The HPV vaccine is now offered to girls aged 12-18 years in the UK for free by the NHS. Since its introduction in 2008, it has already shown to be very effective in reducing the cases of cervical cancer in females*. But the HPV virus doesn’t only cause cervical cancer, it can lead to other cancers such as anal, head, neck and throat cancers. Men are as much at risk of these cancers as women, so why are boys ineligible to receive the HPV vaccine as part of the NHS vaccination schedule?
The BBC has reported the case of Jamie Rae today, to highlight the issue. Mr Rae is campaigning for the HPV vaccine to be introduced, after undergoing radiotherapy for his throat cancer which he believes could have been prevented if an HPV vaccine had been available.
The article also reports that Professor Francis Vaz, a head and neck surgeon at University College London Hospital, paid privately to vaccinate his three sons, to protect them from certain cancers like anus, penis, mouth and throat. He said he saw on a daily basis that cancers driven by the HPV virus had been increasing in the past decade.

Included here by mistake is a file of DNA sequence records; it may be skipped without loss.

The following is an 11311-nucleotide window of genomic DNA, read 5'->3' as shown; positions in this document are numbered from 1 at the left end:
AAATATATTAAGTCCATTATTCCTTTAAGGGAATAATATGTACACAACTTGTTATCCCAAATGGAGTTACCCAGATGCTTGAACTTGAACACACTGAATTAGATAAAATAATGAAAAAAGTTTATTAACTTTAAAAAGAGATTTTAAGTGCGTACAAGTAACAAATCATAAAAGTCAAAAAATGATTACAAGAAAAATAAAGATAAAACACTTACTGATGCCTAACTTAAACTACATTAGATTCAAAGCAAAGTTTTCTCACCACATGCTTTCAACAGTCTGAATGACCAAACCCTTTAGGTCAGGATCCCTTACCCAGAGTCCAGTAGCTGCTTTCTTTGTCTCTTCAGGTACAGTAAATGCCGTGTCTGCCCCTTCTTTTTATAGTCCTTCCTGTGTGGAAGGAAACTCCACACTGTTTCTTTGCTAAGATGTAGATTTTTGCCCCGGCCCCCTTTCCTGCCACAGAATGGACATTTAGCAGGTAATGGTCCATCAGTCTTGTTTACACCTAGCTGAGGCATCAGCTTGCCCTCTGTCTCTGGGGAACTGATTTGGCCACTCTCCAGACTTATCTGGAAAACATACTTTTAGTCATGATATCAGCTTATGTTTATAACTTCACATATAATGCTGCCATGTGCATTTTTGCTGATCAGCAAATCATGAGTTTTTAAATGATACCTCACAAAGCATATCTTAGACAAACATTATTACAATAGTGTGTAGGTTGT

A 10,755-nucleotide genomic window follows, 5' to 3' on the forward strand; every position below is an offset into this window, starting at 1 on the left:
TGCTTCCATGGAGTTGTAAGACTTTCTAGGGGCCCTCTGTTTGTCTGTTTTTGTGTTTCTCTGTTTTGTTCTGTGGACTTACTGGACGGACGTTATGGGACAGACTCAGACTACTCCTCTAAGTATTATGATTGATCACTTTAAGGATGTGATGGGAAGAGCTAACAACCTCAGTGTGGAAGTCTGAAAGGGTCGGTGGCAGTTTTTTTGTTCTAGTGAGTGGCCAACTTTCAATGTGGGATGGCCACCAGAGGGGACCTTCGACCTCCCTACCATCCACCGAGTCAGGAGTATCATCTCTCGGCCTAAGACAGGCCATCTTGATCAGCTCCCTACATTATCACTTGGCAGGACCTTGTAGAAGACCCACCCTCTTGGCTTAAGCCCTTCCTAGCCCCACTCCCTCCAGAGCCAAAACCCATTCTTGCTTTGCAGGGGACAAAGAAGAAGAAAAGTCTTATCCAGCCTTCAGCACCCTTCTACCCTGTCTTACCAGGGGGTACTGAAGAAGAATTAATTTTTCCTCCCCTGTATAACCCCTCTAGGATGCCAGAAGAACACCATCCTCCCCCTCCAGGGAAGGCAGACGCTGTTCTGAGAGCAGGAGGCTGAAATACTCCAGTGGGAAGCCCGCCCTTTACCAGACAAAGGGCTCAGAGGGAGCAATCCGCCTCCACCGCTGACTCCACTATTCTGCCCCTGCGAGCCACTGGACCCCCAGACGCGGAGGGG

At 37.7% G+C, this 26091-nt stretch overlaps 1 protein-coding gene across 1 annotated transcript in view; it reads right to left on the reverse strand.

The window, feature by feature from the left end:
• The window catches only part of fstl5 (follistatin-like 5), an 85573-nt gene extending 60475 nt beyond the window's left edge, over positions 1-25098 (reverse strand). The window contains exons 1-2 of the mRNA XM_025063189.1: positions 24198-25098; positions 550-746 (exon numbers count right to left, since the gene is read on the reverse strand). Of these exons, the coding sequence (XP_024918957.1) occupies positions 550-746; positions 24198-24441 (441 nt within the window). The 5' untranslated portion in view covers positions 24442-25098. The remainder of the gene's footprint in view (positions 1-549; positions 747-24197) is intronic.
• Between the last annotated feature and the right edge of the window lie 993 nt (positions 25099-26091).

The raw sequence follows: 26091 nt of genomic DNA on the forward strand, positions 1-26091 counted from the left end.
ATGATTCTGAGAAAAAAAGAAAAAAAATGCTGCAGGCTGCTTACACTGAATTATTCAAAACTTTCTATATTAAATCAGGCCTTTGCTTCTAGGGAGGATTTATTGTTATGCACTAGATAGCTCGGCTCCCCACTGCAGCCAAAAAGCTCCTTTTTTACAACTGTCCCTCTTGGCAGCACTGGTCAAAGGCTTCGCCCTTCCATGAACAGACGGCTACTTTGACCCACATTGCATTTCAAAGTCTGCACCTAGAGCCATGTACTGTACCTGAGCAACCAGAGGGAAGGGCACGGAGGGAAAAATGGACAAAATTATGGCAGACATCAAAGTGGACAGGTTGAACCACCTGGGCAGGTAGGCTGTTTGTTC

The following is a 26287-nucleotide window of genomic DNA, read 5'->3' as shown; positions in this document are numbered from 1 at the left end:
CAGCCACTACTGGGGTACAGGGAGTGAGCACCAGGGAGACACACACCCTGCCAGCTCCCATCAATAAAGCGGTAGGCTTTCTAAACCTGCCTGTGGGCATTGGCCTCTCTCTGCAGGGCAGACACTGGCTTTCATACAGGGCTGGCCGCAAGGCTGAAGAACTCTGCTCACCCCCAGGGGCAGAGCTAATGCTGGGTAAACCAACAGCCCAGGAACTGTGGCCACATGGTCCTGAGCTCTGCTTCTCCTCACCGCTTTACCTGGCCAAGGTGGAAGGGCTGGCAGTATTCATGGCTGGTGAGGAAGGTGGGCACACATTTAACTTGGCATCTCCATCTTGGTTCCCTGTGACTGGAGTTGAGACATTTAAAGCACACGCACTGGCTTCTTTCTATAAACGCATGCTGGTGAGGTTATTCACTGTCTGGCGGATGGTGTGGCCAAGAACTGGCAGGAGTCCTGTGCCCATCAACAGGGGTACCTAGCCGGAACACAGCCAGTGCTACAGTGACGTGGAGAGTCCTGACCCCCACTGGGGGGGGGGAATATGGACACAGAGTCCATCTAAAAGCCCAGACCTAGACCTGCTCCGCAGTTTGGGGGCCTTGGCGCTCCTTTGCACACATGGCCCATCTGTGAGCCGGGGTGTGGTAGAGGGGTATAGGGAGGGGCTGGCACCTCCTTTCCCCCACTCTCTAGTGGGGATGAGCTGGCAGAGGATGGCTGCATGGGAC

“I regularly see the bad end of that spectrum, so I thought the vaccination would be suitable for my sons,” he said. “It’s just unfortunate it wasn’t available for them on the NHS. I was happy to pay for it because I think it’s a good vaccine.”
Source: HPV Action
Our HPV vaccine page explains how get an HPV vaccine at Fleet Street Clinic.
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